What is the pilot hole size for 12mm screw?

Discussion in 'Wood / Woodwork / Carpentry' started by janieJones123, 20 Mar 2020.

  1. janieJones123

    janieJones123

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    I am going to be starting building a half stud wall this weekend. I have a suspended timber floor with a solid oak flooring on top. I have been given great advice on what materials and hardware to use. I will be fixing the sole plate to the floor with 12mm coach screws, and was wondering what is the typical size of pilot hole for this size?

    Thanks!
     
  2. JohnD

    JohnD

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    you can use a pilot screw that is no larger than the unthreaded part of the screw. If you hold it up to the light you will see it.

    But in softwood you can use much smaller, if it is big enough for the tip of the screw to enter, it will cut its own path. The pilot will help it run straight and reduce risk of splitting. Many people don't bother with pilots at all in softwood.

    If you are fastening two parts together, for example a floorboard to a joist, you don't want the thread to grip into the floorboard, so you can drill the floorboard wide enough for the unthreaded shank of the screw to be a tight fit.

    [​IMG]

    You want the screw to cut into the joist below, so it needs a smaller pilot.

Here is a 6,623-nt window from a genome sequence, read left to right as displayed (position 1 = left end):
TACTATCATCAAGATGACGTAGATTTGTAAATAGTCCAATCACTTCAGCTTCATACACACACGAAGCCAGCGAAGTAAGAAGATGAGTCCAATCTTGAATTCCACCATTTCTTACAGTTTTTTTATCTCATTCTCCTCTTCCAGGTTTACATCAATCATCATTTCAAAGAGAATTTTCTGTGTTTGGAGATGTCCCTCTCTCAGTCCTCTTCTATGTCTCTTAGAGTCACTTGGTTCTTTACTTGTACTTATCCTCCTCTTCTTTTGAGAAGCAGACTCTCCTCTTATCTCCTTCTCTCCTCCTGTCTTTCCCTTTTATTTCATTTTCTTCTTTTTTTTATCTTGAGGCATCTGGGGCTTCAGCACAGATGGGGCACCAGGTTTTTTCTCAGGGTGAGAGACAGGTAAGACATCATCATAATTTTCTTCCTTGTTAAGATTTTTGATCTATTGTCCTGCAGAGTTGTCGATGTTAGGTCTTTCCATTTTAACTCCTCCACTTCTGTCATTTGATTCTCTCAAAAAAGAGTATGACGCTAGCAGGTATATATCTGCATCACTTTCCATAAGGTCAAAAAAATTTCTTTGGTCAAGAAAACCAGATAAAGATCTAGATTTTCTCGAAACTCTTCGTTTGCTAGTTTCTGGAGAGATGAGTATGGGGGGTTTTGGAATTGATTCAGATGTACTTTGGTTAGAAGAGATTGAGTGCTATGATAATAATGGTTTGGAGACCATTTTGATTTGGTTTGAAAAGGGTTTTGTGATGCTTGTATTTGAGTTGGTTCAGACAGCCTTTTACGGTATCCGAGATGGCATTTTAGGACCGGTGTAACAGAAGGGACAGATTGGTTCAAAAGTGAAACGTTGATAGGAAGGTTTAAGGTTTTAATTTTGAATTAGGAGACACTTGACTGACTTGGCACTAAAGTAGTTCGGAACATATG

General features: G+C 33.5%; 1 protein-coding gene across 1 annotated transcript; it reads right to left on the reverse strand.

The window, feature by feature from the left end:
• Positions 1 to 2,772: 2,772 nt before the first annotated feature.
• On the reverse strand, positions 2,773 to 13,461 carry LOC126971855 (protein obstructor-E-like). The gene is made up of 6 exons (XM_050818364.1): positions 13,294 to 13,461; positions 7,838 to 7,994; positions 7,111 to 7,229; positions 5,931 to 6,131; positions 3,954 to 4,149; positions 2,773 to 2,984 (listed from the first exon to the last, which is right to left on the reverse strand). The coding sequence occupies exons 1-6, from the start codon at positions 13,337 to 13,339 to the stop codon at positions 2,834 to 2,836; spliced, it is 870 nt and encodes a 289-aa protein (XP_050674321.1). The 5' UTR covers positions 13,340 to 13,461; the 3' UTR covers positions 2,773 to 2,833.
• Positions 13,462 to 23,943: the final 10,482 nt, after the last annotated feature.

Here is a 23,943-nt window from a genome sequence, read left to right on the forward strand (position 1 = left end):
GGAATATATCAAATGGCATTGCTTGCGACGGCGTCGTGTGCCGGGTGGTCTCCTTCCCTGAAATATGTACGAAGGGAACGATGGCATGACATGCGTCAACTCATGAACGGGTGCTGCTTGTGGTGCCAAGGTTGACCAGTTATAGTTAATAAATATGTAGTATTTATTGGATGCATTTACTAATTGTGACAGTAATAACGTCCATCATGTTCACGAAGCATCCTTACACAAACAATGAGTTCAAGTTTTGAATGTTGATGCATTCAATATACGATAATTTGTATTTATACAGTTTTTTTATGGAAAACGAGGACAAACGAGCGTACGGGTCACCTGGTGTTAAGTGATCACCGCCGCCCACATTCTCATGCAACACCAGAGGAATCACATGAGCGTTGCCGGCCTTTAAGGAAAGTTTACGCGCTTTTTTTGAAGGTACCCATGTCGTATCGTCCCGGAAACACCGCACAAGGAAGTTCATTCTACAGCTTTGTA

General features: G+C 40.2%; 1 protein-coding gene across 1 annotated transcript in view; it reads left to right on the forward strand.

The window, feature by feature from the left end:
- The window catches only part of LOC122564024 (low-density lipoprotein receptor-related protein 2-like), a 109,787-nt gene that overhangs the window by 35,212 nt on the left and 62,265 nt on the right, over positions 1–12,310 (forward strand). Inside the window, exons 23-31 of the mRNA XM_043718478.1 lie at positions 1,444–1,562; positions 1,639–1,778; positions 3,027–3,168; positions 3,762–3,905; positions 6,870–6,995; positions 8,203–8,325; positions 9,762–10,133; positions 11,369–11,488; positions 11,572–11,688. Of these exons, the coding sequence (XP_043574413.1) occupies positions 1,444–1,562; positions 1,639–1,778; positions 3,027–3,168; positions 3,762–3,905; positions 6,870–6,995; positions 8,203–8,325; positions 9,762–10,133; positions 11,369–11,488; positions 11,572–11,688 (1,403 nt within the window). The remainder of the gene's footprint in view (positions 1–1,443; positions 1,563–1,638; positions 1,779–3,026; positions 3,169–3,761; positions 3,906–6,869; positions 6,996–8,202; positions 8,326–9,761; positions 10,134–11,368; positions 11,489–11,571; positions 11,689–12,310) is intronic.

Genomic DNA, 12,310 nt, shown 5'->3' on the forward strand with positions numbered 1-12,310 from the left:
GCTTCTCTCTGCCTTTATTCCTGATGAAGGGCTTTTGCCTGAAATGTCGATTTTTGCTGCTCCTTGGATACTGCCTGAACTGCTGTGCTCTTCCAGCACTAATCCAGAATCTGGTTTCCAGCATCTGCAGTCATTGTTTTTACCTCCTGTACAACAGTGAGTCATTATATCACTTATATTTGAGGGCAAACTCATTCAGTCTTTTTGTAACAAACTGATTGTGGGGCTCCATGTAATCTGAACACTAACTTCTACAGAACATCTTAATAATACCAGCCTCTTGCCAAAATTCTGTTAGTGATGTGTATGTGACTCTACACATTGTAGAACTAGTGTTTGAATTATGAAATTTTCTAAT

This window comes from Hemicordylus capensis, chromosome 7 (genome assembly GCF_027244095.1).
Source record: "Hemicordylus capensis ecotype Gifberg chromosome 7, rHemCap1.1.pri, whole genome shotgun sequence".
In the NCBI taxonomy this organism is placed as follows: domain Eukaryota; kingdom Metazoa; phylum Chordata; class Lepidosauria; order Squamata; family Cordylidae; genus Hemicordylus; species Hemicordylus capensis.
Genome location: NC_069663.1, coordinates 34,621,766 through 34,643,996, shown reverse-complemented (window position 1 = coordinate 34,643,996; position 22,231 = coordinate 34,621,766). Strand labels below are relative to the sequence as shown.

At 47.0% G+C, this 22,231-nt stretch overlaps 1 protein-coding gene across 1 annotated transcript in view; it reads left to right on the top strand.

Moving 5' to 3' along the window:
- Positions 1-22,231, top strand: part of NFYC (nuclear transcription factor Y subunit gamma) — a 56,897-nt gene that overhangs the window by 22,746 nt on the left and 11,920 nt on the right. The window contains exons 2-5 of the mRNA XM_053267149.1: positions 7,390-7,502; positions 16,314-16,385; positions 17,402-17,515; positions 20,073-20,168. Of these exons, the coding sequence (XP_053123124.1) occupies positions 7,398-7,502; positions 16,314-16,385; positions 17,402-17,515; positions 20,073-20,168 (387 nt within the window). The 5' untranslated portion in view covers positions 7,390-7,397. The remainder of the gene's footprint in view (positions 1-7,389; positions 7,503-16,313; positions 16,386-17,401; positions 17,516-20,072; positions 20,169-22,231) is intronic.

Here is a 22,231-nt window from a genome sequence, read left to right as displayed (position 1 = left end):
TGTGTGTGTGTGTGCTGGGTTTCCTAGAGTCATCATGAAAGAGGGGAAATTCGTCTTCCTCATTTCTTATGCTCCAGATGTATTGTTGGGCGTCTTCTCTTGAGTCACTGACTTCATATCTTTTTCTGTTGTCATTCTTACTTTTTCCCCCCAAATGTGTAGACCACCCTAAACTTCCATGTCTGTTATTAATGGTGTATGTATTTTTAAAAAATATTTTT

If you have lots of repetitive holes to drill, you can get a special drill which cuts the pilot, the clearance and the countersink in a single action.

    For example

    [​IMG]



    [​IMG]

    it is much quicker than drilling three times.
     
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  4. rsgaz

    rsgaz

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    As a general rule for woodscrews, the pilot should be 70% of the nominal diameter of the screw.

    Much better to either measure it with digital calipers, or do it by eye, by holding up various drill bit sizes behind the screw, until you find which drill bit matches the "root diameter" of the thread.
     
  5. janieJones123

    janieJones123

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    Great, thanks a lot guys for the answers!
     
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